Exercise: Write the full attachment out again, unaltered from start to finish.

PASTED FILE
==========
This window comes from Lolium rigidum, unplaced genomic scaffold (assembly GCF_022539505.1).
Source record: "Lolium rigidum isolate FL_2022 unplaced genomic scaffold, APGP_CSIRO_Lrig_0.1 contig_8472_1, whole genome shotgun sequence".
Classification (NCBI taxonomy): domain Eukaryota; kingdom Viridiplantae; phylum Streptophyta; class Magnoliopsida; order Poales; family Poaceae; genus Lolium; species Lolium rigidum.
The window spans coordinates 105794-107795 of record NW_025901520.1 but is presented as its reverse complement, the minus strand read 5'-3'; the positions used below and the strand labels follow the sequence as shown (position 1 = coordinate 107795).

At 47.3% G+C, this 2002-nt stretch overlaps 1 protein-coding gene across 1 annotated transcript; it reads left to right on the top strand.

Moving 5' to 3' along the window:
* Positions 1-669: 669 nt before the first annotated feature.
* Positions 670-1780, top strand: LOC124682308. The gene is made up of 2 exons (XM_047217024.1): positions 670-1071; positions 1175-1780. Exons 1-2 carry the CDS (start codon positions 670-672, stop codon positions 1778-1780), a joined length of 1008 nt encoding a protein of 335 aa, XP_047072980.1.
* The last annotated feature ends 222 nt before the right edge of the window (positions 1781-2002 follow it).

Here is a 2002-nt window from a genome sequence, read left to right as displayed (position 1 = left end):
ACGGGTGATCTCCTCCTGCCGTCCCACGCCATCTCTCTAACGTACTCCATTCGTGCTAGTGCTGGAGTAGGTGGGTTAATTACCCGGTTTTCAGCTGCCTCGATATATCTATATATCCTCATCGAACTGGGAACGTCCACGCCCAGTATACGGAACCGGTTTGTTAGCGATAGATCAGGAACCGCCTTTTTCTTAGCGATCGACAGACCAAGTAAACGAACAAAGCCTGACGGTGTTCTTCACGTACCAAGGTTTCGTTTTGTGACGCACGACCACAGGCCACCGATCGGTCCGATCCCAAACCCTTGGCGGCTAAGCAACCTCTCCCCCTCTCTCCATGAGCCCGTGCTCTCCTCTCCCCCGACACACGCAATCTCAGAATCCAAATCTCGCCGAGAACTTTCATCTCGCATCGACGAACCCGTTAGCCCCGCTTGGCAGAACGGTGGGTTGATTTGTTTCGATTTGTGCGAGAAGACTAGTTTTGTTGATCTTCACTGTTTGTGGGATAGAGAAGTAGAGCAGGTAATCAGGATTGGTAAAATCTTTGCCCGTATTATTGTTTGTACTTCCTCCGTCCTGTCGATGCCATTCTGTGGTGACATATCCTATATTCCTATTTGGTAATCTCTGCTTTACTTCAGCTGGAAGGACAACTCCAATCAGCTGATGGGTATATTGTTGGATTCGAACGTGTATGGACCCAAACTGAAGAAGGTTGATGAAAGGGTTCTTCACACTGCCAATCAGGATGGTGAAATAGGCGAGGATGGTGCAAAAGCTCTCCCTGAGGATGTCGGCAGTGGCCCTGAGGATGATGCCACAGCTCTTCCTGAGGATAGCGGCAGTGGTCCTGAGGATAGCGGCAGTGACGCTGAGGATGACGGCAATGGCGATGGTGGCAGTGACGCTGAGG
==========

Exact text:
This window comes from Lolium rigidum, unplaced genomic scaffold (assembly GCF_022539505.1).
Source record: "Lolium rigidum isolate FL_2022 unplaced genomic scaffold, APGP_CSIRO_Lrig_0.1 contig_8472_1, whole genome shotgun sequence".
Classification (NCBI taxonomy): domain Eukaryota; kingdom Viridiplantae; phylum Streptophyta; class Magnoliopsida; order Poales; family Poaceae; genus Lolium; species Lolium rigidum.
The window spans coordinates 105794-107795 of record NW_025901520.1 but is presented as its reverse complement, the minus strand read 5'-3'; the positions used below and the strand labels follow the sequence as shown (position 1 = coordinate 107795).

At 47.3% G+C, this 2002-nt stretch overlaps 1 protein-coding gene across 1 annotated transcript; it reads left to right on the top strand.

Moving 5' to 3' along the window:
* Positions 1-669: 669 nt before the first annotated feature.
* Positions 670-1780, top strand: LOC124682308. The gene is made up of 2 exons (XM_047217024.1): positions 670-1071; positions 1175-1780. Exons 1-2 carry the CDS (start codon positions 670-672, stop codon positions 1778-1780), a joined length of 1008 nt encoding a protein of 335 aa, XP_047072980.1.
* The last annotated feature ends 222 nt before the right edge of the window (positions 1781-2002 follow it).

Here is a 2002-nt window from a genome sequence, read left to right as displayed (position 1 = left end):
ACGGGTGATCTCCTCCTGCCGTCCCACGCCATCTCTCTAACGTACTCCATTCGTGCTAGTGCTGGAGTAGGTGGGTTAATTACCCGGTTTTCAGCTGCCTCGATATATCTATATATCCTCATCGAACTGGGAACGTCCACGCCCAGTATACGGAACCGGTTTGTTAGCGATAGATCAGGAACCGCCTTTTTCTTAGCGATCGACAGACCAAGTAAACGAACAAAGCCTGACGGTGTTCTTCACGTACCAAGGTTTCGTTTTGTGACGCACGACCACAGGCCACCGATCGGTCCGATCCCAAACCCTTGGCGGCTAAGCAACCTCTCCCCCTCTCTCCATGAGCCCGTGCTCTCCTCTCCCCCGACACACGCAATCTCAGAATCCAAATCTCGCCGAGAACTTTCATCTCGCATCGACGAACCCGTTAGCCCCGCTTGGCAGAACGGTGGGTTGATTTGTTTCGATTTGTGCGAGAAGACTAGTTTTGTTGATCTTCACTGTTTGTGGGATAGAGAAGTAGAGCAGGTAATCAGGATTGGTAAAATCTTTGCCCGTATTATTGTTTGTACTTCCTCCGTCCTGTCGATGCCATTCTGTGGTGACATATCCTATATTCCTATTTGGTAATCTCTGCTTTACTTCAGCTGGAAGGACAACTCCAATCAGCTGATGGGTATATTGTTGGATTCGAACGTGTATGGACCCAAACTGAAGAAGGTTGATGAAAGGGTTCTTCACACTGCCAATCAGGATGGTGAAATAGGCGAGGATGGTGCAAAAGCTCTCCCTGAGGATGTCGGCAGTGGCCCTGAGGATGATGCCACAGCTCTTCCTGAGGATAGCGGCAGTGGTCCTGAGGATAGCGGCAGTGACGCTGAGGATGACGGCAATGGCGATGGTGGCAGTGACGCTGAGG